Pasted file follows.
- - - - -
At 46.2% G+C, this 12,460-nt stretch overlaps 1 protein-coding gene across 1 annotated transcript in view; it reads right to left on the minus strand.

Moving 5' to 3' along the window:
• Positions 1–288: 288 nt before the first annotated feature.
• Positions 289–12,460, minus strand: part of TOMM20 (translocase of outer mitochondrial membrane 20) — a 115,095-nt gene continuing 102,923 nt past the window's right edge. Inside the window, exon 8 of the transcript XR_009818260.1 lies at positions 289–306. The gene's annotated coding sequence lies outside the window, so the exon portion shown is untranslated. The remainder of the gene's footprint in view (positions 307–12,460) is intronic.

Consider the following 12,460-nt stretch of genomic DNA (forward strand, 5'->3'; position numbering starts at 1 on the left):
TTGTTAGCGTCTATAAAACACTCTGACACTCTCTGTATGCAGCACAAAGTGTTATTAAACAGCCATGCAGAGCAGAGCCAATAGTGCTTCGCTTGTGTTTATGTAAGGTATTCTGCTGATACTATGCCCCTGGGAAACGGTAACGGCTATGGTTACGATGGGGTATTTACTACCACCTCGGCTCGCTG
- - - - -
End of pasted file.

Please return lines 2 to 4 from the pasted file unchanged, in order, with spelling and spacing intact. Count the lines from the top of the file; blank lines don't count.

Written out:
Moving 5' to 3' along the window:
• Positions 1–288: 288 nt before the first annotated feature.
• Positions 289–12,460, minus strand: part of TOMM20 (translocase of outer mitochondrial membrane 20) — a 115,095-nt gene continuing 102,923 nt past the window's right edge. Inside the window, exon 8 of the transcript XR_009818260.1 lies at positions 289–306. The gene's annotated coding sequence lies outside the window, so the exon portion shown is untranslated. The remainder of the gene's footprint in view (positions 307–12,460) is intronic.